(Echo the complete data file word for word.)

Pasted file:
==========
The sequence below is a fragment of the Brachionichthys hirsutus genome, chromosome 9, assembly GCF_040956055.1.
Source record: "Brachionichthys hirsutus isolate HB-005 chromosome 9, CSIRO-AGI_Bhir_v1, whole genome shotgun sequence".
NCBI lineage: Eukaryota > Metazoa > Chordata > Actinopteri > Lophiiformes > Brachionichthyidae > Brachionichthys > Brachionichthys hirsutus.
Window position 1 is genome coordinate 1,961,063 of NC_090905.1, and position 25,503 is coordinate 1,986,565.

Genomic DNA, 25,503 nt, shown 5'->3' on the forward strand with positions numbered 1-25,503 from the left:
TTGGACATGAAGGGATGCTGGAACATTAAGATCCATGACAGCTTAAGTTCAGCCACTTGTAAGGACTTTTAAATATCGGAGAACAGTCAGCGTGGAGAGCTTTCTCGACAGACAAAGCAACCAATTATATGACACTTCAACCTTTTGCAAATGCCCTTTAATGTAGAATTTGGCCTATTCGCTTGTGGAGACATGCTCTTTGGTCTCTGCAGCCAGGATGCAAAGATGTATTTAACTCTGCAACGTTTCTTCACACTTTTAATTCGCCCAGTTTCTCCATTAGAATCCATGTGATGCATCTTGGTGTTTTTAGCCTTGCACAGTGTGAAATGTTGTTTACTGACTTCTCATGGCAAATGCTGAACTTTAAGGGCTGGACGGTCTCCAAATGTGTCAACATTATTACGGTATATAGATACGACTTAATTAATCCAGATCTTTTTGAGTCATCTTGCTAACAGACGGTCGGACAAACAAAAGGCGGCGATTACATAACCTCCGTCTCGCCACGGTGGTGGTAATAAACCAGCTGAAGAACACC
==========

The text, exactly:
The sequence below is a fragment of the Brachionichthys hirsutus genome, chromosome 9, assembly GCF_040956055.1.
Source record: "Brachionichthys hirsutus isolate HB-005 chromosome 9, CSIRO-AGI_Bhir_v1, whole genome shotgun sequence".
NCBI lineage: Eukaryota > Metazoa > Chordata > Actinopteri > Lophiiformes > Brachionichthyidae > Brachionichthys > Brachionichthys hirsutus.
Window position 1 is genome coordinate 1,961,063 of NC_090905.1, and position 25,503 is coordinate 1,986,565.

Genomic DNA, 25,503 nt, shown 5'->3' on the forward strand with positions numbered 1-25,503 from the left:
TTGGACATGAAGGGATGCTGGAACATTAAGATCCATGACAGCTTAAGTTCAGCCACTTGTAAGGACTTTTAAATATCGGAGAACAGTCAGCGTGGAGAGCTTTCTCGACAGACAAAGCAACCAATTATATGACACTTCAACCTTTTGCAAATGCCCTTTAATGTAGAATTTGGCCTATTCGCTTGTGGAGACATGCTCTTTGGTCTCTGCAGCCAGGATGCAAAGATGTATTTAACTCTGCAACGTTTCTTCACACTTTTAATTCGCCCAGTTTCTCCATTAGAATCCATGTGATGCATCTTGGTGTTTTTAGCCTTGCACAGTGTGAAATGTTGTTTACTGACTTCTCATGGCAAATGCTGAACTTTAAGGGCTGGACGGTCTCCAAATGTGTCAACATTATTACGGTATATAGATACGACTTAATTAATCCAGATCTTTTTGAGTCATCTTGCTAACAGACGGTCGGACAAACAAAAGGCGGCGATTACATAACCTCCGTCTCGCCACGGTGGTGGTAATAAACCAGCTGAAGAACACC